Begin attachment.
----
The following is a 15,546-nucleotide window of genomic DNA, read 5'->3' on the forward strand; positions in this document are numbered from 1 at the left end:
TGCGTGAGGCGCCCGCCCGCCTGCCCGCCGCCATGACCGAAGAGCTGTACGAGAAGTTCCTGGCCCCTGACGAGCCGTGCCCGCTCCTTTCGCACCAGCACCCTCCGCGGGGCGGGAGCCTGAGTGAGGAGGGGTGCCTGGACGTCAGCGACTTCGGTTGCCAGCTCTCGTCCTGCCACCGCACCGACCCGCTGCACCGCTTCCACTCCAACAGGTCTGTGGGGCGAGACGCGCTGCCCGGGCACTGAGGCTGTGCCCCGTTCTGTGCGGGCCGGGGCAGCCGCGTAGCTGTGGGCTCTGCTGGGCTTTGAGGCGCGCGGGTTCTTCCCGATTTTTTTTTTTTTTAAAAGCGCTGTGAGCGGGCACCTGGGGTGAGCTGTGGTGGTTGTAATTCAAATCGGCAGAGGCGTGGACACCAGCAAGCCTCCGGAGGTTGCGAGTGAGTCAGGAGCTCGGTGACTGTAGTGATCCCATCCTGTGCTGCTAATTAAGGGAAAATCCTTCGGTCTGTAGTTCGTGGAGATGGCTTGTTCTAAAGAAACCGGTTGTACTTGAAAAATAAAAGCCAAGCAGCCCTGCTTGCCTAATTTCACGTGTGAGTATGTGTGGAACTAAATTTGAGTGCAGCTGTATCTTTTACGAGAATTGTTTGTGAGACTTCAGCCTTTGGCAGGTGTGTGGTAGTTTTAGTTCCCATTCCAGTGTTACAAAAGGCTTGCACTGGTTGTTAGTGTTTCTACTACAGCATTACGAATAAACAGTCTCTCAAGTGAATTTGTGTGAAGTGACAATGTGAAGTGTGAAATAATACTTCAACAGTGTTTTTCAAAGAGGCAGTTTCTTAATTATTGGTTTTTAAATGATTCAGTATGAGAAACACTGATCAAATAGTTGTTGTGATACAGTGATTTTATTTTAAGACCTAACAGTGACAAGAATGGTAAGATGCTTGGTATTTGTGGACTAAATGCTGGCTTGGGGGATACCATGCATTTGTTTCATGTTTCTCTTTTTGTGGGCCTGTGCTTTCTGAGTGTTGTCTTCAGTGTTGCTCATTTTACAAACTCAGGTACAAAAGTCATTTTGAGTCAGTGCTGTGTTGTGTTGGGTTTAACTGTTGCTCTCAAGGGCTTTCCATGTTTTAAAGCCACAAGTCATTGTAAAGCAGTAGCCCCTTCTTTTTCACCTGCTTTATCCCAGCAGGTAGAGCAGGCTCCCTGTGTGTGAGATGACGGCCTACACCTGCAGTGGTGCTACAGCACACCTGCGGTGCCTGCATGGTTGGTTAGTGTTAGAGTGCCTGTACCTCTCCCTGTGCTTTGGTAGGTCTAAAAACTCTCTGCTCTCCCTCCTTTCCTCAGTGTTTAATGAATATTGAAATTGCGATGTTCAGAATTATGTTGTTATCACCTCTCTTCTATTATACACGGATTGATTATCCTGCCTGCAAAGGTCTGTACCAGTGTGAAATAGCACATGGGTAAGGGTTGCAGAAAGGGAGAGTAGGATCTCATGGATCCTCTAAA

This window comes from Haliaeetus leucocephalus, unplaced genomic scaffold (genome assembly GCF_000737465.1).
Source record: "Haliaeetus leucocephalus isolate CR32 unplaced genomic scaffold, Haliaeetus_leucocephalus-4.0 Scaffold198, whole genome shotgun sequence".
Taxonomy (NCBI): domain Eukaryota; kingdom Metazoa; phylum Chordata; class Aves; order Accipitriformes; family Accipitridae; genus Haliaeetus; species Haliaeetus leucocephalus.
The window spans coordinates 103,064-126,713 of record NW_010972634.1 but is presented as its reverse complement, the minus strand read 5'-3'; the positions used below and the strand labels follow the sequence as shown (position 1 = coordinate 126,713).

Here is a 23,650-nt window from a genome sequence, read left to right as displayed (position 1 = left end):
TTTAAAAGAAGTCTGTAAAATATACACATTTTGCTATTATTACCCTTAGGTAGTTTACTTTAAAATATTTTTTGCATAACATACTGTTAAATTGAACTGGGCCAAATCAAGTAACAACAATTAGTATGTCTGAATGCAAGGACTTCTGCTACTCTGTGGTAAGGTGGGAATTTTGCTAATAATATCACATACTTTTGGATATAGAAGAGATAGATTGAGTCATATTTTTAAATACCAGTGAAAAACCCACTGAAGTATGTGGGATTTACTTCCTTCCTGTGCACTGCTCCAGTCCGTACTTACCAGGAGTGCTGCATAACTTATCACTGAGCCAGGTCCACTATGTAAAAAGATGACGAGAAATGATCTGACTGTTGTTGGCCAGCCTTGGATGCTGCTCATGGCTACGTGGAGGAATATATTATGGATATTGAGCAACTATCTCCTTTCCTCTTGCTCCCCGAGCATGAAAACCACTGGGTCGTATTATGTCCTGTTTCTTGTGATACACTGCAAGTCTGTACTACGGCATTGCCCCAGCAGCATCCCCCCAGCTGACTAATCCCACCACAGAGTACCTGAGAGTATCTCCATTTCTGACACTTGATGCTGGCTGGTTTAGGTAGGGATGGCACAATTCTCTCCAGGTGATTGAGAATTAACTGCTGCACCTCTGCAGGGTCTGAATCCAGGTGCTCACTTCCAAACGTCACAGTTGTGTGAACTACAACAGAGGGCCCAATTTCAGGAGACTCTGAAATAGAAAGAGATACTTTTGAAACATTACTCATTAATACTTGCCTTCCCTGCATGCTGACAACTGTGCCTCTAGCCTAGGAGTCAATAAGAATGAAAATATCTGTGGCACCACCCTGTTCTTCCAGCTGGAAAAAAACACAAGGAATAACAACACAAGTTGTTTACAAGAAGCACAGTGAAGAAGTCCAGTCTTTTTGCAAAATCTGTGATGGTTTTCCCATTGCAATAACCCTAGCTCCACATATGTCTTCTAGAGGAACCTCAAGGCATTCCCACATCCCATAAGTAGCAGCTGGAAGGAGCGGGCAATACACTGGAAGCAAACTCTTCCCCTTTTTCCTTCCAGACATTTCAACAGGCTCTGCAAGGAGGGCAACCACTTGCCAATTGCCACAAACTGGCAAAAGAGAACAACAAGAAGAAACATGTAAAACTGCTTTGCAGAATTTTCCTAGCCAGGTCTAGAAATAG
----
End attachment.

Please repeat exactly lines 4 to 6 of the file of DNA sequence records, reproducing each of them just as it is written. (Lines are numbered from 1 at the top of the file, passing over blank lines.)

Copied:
Source record: "Haliaeetus leucocephalus isolate CR32 unplaced genomic scaffold, Haliaeetus_leucocephalus-4.0 Scaffold198, whole genome shotgun sequence".
Taxonomy (NCBI): domain Eukaryota; kingdom Metazoa; phylum Chordata; class Aves; order Accipitriformes; family Accipitridae; genus Haliaeetus; species Haliaeetus leucocephalus.
The window spans coordinates 103,064-126,713 of record NW_010972634.1 but is presented as its reverse complement, the minus strand read 5'-3'; the positions used below and the strand labels follow the sequence as shown (position 1 = coordinate 126,713).